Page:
Figure 2: Typical support columns are 3-foot diameter steel pipe sections. A base plate leveling detail allows monopoles to be realigned on the anchor bolts if seismic settlement occurs.
The unique single mast swing bridge, shown in Figure 3, is positioned and operated from the U.S. side of the canal, and allows the conveyor system to span the waterway during operation. When not in operation, the bridge rotates parallel to the canal, preventing access across the border. Docking support mechanisms provide vertical and lateral support at the bridge’s cantilevered end while in the stowed and working position. As shown in Figure 4, the bridge design uses 1-inch diameter vertical cables suspended from the truss tower, balancing cantilevered spans and minimizing stresses and deflections of the lightweight truss framework. A series of 1-3/8-inch diameter horizontal cables limit side-sway deflections and stresses from wind and seismic loads. Outriggers located at the 7-foot diameter monopole support for the swing bridge, shown in Figure 4, support the horizontal cables. Figure 5 shows a typical, vertical cable-to-truss connection.
Figure 3: View of the conveyor belt system and control tower, looking south from the head end (U.S. side). The view shows the swing bridge conveyor belt system in the "Working" position.
The bridge configuration was carefully designed considering the unbalanced loading of material and moving loads. By adjusting cantilevered spans and using vertical cables, the amount of structural steel required was minimized. Several loading conditions along with varying support arrangements, modeled with RISA 3D, were considered in the design of the interacting truss and cable system.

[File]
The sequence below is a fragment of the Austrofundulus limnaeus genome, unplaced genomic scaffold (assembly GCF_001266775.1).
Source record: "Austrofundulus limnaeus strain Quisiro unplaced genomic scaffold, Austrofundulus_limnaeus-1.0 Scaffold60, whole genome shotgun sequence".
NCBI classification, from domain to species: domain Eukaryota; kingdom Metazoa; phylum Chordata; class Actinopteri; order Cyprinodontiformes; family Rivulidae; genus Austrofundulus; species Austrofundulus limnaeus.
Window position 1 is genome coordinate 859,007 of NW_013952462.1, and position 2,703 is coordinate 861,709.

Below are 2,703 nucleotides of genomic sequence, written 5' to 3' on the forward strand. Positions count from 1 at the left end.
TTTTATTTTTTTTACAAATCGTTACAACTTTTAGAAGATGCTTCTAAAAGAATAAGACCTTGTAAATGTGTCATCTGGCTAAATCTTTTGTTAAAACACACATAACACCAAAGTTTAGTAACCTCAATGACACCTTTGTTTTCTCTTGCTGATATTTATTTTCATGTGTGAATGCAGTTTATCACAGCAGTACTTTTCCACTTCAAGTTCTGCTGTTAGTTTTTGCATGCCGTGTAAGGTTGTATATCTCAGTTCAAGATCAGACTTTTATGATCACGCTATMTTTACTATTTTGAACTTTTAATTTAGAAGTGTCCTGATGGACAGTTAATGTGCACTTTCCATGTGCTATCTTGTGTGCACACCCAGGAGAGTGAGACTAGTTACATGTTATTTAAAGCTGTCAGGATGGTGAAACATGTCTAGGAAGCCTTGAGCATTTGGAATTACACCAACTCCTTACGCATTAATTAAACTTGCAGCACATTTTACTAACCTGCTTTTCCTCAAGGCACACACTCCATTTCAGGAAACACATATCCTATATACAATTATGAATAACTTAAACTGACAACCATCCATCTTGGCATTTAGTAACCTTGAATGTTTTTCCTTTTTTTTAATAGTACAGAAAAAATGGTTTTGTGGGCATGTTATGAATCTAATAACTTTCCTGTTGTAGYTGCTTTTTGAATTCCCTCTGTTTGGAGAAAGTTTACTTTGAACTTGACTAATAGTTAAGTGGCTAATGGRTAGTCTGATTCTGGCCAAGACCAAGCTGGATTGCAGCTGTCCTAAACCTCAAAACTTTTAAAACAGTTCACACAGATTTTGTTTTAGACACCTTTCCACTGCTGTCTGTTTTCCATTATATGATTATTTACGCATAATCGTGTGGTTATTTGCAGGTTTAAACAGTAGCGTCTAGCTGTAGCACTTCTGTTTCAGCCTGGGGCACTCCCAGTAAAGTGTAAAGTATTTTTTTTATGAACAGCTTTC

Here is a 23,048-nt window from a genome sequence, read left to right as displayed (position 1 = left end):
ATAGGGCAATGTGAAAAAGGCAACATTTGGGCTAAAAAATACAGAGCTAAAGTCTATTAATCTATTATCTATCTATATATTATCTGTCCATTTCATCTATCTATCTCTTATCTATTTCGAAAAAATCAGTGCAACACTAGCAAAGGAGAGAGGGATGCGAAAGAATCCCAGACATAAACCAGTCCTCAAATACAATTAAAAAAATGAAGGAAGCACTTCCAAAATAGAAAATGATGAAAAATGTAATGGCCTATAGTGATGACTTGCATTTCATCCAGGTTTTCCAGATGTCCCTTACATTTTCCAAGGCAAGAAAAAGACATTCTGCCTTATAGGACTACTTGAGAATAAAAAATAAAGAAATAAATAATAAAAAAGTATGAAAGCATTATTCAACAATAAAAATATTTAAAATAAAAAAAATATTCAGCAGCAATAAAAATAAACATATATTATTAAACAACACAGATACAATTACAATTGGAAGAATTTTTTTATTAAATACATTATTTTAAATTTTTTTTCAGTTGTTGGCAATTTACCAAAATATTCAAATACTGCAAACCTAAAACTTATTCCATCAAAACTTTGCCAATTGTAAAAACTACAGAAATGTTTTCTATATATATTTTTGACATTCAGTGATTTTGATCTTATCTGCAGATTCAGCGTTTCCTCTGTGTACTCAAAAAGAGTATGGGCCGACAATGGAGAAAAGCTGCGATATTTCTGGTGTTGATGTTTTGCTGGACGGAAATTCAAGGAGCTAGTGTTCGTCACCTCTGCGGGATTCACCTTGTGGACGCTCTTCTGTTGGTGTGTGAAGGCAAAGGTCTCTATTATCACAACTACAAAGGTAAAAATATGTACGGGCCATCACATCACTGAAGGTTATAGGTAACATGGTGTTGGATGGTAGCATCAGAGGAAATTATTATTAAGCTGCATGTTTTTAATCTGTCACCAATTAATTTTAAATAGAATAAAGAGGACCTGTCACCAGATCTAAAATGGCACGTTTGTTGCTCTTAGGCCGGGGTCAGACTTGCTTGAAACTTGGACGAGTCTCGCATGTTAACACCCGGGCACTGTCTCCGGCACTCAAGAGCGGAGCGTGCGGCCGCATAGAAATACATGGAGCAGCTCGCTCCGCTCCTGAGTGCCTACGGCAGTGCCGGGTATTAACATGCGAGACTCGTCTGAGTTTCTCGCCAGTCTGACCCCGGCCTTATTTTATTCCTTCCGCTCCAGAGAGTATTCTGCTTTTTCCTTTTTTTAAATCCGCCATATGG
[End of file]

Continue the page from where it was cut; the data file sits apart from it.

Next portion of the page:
Figure 4: The swing bridge is supported by a single 7-foot diameter monopole.
Superstructure: Sustainable Elements
Approximately 1/3 of the conveyor system trusses were recycled from another location, and connections were retrofitted to resist higher local seismic loading demands. Another phase of the API Gateway Project is currently being constructed consisting of retrofitted hot mix asphalt production plant structures from Pleasanton, California, offering further sustainability of natural resources.
Figure 5: Typical vertical cable-to-truss connection.
The steel columns and the bridge supports, except for the main pivot, sit on 5-1/2-foot diameter circular concrete pedestals that range in height from 4 to 9 feet tall, supported by shallow spread footings. Overturning governed the design of the concrete spread footings, due to the relatively low axial loads and high lateral moments. Highly corrosive soils present at site mandated the use of Type V cement and greater concrete cover over reinforcing steel than normally required by code.
In order to accommodate settlement due to seismic events, the base plates for all the supports, except for the main pivot shaft, do not bear directly upon the concrete pedestals. A 3-inch gap between the underside of the base plate and the pedestal allows for vertical adjustment of the support after a seismic event. ASTM F1554 Grade 105 anchor bolts, located in a circular layout for each pedestal, were designed both as traditional anchor bolts and "mini-columns," considering combined compression and shear. The anchor bolts for the pedestals ranged in length from 5 to 9 feet, and were extended through the pedestal and a minimum of 1 foot into the footings.